During the last decades scientific literature has experimented an exponential growth: every thirteen seconds a new article is published and thus added to the already huge set of more than 2.5 million papers that are currently available online. In this scenario, automated approaches to extract, enrich, aggregate and summarize the content of publications have become essential tools to help researchers and any other interested actor to deal with scientific information overload. Natural Language Processing and Text Mining play a central role as key technologies to enable such automated analyses of scientific literature.
The tutorial "Natural Language Processing for Intelligent Access to Scientific Information", presented at the 26th International Conference on Computational Linguistics (COLING 2016), provides an overview of the main approaches to mine a broad variety of structured, semantic information from scientific articles by focusing on the following four aspects:
- the extraction of structured textual contents from PDF papers: in spite of the growing adoption of XML-based scientific publishing formats, nowadays PDF files are still used the 80% of times a scientific publication is accessed online. Moreover, a considerable percentage of scientific literature is available only in PDF format. As a consequence, the possibility to effectively extract structured textual contents from PDF articles represents a basic but essential step to bootstrap any more complex analysis. The tutorial provides a thorough overview of the most relevant PDF-to-text conversion tools. General purpose as well as customized tools are reviewed by comparing the distinct approaches (both based on rules and machine learning) adopted to identify and link structural elements of articles including information from the header (title, authors, affiliations), the body, and the bibliography;
- the analysis of scientific discourse: the automated characterization of the argumentative structure adopted by the authors of a publication to expose, discuss and motivate their work provides valuable information to better process and search for relevant contents in scientific literature.For instance, if we are able to automatically identify the parts of a paper dealing with its novelties or outlining future works, we could easily spot its contributions and eventually compare them with other pieces of work. The tutorial provides an overview of the different approaches and annotation schemas developed to model scientific discourse together with the related collections of scientific papers that have been manually annotated with respect to such schemas. Also several automated approaches to learn to characterize the scientific discourse inside a publications are reviewed and compared;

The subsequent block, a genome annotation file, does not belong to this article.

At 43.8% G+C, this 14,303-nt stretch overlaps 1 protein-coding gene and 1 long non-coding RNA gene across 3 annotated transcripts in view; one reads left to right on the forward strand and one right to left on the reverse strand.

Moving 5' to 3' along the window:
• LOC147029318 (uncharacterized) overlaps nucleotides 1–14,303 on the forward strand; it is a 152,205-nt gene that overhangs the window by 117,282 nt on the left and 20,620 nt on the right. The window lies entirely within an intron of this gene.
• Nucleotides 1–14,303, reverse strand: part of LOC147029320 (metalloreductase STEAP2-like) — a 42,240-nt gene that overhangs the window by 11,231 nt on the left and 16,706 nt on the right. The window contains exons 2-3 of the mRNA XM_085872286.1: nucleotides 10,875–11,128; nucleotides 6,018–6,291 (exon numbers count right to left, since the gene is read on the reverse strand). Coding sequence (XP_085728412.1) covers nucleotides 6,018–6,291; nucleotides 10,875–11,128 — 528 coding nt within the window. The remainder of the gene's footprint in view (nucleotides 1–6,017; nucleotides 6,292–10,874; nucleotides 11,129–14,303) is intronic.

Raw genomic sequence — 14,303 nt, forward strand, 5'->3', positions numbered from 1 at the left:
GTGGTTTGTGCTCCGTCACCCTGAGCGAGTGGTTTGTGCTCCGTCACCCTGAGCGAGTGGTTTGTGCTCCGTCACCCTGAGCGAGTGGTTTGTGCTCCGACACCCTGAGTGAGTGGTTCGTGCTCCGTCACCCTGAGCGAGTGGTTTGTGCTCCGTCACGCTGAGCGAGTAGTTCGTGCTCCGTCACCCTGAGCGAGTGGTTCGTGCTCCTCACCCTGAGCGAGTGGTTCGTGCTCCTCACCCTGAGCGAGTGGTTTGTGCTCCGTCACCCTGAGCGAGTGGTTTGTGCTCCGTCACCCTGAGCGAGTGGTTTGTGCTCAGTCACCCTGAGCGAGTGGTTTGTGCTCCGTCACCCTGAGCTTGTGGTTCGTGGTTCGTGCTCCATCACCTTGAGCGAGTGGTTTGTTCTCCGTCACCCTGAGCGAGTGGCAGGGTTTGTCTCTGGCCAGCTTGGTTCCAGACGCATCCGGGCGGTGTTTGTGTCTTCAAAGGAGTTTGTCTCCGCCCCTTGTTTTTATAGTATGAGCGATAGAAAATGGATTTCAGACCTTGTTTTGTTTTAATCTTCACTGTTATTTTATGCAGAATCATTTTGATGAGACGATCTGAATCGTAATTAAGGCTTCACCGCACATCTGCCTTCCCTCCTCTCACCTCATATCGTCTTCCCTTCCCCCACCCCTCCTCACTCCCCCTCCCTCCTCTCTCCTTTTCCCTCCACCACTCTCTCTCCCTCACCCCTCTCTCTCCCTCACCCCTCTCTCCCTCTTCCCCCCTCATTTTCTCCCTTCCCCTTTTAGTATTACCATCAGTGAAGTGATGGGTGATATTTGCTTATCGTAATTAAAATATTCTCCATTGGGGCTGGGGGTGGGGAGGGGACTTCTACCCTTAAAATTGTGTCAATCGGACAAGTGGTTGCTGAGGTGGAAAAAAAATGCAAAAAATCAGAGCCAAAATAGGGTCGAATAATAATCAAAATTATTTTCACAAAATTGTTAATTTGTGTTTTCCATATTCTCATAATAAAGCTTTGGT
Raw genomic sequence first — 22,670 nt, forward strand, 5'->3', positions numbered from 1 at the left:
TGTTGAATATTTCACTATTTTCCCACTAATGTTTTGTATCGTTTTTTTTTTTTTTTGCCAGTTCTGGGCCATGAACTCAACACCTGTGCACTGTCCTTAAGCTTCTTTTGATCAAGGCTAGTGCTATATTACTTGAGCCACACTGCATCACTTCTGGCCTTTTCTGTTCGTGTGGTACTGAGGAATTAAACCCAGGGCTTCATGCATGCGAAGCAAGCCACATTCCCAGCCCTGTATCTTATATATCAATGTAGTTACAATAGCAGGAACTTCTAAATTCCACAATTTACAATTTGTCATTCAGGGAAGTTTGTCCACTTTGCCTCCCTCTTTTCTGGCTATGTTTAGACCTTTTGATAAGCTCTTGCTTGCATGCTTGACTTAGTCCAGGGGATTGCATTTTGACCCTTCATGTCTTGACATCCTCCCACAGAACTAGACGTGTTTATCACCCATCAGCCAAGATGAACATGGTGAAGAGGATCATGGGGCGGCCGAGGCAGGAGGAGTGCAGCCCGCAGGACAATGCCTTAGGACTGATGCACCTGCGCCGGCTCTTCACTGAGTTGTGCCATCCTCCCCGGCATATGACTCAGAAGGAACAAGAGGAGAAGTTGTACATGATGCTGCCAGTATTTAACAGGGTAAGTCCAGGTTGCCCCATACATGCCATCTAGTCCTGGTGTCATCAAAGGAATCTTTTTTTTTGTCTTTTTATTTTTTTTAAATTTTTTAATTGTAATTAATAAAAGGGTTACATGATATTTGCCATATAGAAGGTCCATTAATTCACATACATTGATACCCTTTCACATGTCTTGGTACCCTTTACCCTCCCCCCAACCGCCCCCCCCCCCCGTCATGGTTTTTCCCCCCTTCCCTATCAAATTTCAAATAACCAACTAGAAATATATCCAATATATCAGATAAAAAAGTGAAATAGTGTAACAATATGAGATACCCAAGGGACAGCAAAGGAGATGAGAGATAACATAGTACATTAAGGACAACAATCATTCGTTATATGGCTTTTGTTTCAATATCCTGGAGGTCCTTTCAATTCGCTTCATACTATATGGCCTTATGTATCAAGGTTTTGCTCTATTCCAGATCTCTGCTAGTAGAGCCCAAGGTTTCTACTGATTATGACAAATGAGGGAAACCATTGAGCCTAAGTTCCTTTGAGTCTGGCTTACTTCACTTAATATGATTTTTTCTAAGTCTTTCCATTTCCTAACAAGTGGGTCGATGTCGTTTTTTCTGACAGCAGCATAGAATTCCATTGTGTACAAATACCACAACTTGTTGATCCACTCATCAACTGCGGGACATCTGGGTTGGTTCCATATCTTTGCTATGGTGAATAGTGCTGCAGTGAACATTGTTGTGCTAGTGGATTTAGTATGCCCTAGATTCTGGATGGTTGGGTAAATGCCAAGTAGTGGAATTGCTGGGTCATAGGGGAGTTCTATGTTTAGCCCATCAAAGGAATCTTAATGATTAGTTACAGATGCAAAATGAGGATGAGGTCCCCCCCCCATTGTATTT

- the use of citations to improve access to scientific literature: citations represents a core device of scientific communication since they provide explicit and motivated links among articles. The tutorial provides several examples of analysis of the structure of the network of citation of papers in order to identify communities of interest, experts as well as methods to track the temporal evolution of topics in scientific literature. Not all citations are equal: a paper can be cited as a fundamental source of information, to criticize it or simply to refer to a specific method used. Many schemas and approaches to characterize the purpose and polarity of citations have been proposed and are reviewed and compared in the tutorial;
- the generation of summaries of scientific publications: the availability of a short text that recaps the core contents and contributions of a paper is essential in order to rapidly and effectively go through big collections of articles selecting the ones to inspect in more details. The tutorial, after providing an overview of general purposed approaches to the creation of document summaries and their evaluation, reviews the relevant methodologies that have been proposed to summarize scientific publications: the citations received and the structure of scientific discourse constitute useful traits to leverage the most relevant contents of articles.
The main scientific information extraction challenges proposed during the last few years are also reviewed during the tutorial as well as the most relevant dataset useful to experiment with new approaches of scientific text mining. Some examples of big data architectures to crawl and process huge volumes of scientific publications are discussed. The Dr. Inventor Text Mining Framework, a java-based library that integrates a varied set of scientific text mining tools, is presented by providing an overview of its architecture and a practical demo of how a scientific publication is processed and which kind of information is extracted. The tutorial was attended by more than thirty people thus providing a chance to discuss in more details current approaches and new ideas.